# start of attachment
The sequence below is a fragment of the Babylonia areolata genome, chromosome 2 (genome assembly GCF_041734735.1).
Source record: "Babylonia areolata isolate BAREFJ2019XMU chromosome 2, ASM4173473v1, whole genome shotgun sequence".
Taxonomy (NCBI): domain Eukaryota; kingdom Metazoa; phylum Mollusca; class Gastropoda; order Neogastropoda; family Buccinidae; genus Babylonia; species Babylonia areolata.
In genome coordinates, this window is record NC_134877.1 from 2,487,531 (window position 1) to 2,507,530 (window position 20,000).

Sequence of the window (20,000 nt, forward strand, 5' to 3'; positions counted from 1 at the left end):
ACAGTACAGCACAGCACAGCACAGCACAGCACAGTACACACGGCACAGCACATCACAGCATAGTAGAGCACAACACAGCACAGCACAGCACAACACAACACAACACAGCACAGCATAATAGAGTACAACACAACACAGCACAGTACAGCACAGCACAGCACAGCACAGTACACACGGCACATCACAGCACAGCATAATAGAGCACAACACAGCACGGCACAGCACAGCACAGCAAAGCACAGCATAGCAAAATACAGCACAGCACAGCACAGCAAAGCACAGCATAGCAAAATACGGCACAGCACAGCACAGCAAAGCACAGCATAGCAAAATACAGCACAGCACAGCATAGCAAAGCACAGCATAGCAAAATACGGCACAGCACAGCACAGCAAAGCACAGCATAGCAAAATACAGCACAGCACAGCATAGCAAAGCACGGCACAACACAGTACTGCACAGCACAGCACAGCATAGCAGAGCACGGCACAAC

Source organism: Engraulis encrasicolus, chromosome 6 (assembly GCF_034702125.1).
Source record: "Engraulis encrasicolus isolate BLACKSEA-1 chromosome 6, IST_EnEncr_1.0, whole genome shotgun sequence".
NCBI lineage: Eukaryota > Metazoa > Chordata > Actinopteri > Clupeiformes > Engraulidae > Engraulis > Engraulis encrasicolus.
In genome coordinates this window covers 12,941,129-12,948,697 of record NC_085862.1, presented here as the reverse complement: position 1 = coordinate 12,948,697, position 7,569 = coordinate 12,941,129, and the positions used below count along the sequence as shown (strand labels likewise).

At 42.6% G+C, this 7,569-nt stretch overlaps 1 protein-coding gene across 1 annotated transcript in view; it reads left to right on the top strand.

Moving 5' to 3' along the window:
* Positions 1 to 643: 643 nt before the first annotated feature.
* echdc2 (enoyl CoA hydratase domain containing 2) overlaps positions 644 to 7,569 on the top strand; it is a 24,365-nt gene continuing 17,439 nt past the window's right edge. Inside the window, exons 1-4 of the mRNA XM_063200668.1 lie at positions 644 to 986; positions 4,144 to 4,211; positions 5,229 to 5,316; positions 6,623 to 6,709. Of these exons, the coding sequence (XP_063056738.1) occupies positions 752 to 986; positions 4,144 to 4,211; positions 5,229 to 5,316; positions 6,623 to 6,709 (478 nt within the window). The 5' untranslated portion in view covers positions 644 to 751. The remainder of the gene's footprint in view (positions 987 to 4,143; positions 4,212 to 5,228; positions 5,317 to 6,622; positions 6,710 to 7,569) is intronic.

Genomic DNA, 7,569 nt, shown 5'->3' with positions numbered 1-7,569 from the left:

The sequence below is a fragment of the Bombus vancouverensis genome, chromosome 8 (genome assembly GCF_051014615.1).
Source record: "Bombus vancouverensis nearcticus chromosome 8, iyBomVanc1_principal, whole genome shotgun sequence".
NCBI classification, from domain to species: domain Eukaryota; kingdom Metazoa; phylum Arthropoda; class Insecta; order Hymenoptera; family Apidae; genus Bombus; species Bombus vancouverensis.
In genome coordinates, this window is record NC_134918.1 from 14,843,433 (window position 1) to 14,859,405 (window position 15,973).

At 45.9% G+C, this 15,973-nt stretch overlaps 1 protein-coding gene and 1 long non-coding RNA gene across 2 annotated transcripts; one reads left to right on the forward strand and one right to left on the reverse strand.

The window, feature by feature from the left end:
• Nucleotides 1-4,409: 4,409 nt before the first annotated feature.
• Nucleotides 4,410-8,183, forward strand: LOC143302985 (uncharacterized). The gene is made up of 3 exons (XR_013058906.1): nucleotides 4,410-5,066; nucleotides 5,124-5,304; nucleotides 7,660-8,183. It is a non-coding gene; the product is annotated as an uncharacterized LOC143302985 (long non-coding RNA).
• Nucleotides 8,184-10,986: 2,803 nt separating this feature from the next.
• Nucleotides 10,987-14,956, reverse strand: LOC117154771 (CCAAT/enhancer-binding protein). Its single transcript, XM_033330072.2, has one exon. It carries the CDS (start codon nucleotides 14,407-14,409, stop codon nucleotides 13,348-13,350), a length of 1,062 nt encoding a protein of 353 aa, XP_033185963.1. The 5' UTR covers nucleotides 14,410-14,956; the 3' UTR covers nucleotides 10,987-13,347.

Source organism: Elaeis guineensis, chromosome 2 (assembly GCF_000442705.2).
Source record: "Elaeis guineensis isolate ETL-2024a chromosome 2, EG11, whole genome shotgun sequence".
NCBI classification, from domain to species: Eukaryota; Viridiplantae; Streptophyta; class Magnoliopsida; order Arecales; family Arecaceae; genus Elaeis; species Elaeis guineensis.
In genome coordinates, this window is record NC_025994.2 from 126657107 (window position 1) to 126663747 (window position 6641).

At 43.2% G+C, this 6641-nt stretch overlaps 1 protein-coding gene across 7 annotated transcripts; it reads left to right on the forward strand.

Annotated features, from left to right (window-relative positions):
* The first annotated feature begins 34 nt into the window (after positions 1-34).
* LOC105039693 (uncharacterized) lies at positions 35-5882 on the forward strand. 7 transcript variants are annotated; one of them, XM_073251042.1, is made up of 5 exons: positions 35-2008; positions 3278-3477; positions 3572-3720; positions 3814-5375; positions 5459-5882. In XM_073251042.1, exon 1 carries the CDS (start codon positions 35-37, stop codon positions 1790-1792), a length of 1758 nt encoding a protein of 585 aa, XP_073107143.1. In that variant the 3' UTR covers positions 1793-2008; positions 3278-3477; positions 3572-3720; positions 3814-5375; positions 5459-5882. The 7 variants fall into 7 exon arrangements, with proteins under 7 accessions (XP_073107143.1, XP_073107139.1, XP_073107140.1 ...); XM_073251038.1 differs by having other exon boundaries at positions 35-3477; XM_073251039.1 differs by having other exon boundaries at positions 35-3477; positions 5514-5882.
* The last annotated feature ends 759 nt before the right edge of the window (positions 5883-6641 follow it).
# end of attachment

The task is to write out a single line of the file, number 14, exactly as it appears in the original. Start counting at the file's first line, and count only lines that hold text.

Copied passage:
* echdc2 (enoyl CoA hydratase domain containing 2) overlaps positions 644 to 7,569 on the top strand; it is a 24,365-nt gene continuing 17,439 nt past the window's right edge. Inside the window, exons 1-4 of the mRNA XM_063200668.1 lie at positions 644 to 986; positions 4,144 to 4,211; positions 5,229 to 5,316; positions 6,623 to 6,709. Of these exons, the coding sequence (XP_063056738.1) occupies positions 752 to 986; positions 4,144 to 4,211; positions 5,229 to 5,316; positions 6,623 to 6,709 (478 nt within the window). The 5' untranslated portion in view covers positions 644 to 751. The remainder of the gene's footprint in view (positions 987 to 4,143; positions 4,212 to 5,228; positions 5,317 to 6,622; positions 6,710 to 7,569) is intronic.